Julie King: [00:35:46] Sure. When the kids are when they are playing, we want to give them positive feedback, which we call praise. But the type of praise we give really makes a difference. So often we’re tempted to tell our child, oh, that was so beautiful, honey, or a nice job or that was great. But the problem is that that kind of praise can backfire. You know, a child who knows she’s struggling with the eighth notes in the second line or she missed the chord in a left hand, she’s not going to believe you. And if we’re always telling our kid, you’re such a talented musician, you’re so good at music, well, that can also backfire, because if that child then finds herself struggling with a difficult piece at some point now, she might tend to give up because now she might feel like, oh, I’m a fraud. I’m not really so talented. I’m not really so good at music, like, you know, I’ve got to give up. And it’s also possible that some kids will think, OK, I’m great, no need to practice anymore. So, so so that kind of praise, it’s just that useful feedback. In either case, we want to give kids feedback that it doesn’t just make them feel good about themselves, but that it’s realistic and that it’s useful. And the way that we can do that is by using description we can describe with appreciation.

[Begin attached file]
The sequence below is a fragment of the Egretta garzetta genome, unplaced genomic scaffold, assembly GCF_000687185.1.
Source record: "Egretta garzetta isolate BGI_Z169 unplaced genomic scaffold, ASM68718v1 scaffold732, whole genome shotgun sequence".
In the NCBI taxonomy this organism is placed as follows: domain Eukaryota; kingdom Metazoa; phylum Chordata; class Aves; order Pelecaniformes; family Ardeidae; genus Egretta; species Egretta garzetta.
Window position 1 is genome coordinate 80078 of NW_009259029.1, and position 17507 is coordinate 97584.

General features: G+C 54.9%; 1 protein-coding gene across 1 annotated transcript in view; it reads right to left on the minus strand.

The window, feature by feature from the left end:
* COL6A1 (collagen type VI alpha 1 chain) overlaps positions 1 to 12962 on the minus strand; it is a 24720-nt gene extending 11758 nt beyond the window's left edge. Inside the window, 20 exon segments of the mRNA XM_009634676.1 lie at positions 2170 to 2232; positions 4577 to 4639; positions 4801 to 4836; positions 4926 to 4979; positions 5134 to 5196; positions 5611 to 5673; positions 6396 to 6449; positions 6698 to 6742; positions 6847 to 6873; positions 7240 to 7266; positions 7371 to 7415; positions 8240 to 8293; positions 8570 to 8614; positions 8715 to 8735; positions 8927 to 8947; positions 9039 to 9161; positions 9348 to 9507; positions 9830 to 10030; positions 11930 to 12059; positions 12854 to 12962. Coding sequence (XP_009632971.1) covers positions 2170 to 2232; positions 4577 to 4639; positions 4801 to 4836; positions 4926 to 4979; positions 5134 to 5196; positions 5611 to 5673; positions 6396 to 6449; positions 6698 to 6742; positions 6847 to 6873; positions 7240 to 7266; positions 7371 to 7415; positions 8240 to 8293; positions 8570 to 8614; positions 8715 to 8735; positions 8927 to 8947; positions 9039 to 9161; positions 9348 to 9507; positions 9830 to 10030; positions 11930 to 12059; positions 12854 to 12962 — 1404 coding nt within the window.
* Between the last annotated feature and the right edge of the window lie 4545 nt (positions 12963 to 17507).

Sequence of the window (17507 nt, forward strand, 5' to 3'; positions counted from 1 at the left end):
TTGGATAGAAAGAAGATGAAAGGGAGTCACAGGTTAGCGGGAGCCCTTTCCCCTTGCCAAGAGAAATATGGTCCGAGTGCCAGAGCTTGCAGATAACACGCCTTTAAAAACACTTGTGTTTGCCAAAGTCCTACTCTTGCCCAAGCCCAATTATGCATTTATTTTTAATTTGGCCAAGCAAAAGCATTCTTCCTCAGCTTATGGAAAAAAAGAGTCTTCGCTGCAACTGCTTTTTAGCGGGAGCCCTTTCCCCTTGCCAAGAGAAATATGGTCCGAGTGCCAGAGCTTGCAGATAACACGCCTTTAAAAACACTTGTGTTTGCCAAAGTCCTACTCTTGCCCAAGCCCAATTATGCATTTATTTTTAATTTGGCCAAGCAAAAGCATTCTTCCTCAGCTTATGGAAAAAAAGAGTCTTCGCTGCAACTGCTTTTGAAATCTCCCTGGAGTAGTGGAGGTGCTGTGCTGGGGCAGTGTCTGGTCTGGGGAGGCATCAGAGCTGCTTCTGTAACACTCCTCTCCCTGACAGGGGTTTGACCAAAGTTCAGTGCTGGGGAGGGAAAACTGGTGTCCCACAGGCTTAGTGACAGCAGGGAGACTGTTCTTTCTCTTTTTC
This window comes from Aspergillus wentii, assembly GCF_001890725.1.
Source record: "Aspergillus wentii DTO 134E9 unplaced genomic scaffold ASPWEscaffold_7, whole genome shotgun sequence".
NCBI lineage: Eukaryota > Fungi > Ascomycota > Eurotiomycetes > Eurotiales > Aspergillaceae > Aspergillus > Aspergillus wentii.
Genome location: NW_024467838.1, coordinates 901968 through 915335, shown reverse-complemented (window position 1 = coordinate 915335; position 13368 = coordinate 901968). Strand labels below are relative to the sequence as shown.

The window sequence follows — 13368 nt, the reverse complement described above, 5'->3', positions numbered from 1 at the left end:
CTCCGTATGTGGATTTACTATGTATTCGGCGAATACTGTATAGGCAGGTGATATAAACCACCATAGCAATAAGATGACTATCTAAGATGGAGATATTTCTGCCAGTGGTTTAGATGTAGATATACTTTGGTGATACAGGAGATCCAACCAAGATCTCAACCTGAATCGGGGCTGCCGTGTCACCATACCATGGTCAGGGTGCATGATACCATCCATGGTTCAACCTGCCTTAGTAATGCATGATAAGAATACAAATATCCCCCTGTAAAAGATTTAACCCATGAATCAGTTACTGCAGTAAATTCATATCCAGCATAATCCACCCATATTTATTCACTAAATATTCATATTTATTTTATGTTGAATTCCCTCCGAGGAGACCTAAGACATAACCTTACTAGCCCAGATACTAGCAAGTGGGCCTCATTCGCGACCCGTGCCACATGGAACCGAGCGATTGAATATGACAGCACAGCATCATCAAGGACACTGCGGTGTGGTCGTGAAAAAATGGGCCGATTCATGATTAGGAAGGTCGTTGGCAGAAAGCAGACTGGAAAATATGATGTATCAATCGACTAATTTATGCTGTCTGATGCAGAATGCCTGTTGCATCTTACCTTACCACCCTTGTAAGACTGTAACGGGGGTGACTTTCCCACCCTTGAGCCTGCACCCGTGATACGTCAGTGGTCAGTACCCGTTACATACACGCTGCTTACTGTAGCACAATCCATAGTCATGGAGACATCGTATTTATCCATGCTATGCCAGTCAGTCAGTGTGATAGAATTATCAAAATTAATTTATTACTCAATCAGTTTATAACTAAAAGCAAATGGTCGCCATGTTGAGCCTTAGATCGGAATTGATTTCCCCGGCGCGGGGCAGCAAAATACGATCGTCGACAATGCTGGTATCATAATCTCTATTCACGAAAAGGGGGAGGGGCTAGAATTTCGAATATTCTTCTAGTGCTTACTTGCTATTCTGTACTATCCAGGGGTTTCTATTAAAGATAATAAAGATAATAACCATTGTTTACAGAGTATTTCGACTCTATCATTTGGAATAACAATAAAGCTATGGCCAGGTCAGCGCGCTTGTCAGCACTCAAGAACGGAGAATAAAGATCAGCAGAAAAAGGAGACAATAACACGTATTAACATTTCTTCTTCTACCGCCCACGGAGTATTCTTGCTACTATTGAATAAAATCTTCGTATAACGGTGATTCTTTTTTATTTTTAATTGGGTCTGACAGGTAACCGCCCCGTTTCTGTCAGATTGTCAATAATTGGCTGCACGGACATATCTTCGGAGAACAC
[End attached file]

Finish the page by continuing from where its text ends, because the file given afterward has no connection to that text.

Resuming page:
Julie King: [00:37:06] We can describe how much effort they have put into practicing, or we can describe the progress that we hear. We can just describe what their music sounds like to us. So let me give you an example. Instead of saying, oh, that’s very nice, honey, it sounds great. You’re doing a good job. We can describe progress and effort. We might say, wow, you’re playing those eight notes at a much faster tempo than yesterday. You really dialed up on the metronome. That took a lot of repetitions. You can hear how that I just feel so much more appreciated for what I actually did. When somebody praises me like that. Definitely. Or I might describe as a parent, I might describe what I hear. Oh, I noticed you landed that jump in the right hand in the opening section where I might describe how the music makes me feel. That middle section with the arpeggios makes me think of water flowing over a waterfall or that jazzy beat makes me want to dance. So all this kind of praise can be much more helpful and motivating. Yes, although it does take more effort on our part because we really have to pay attention and listen and think about what we’re praising.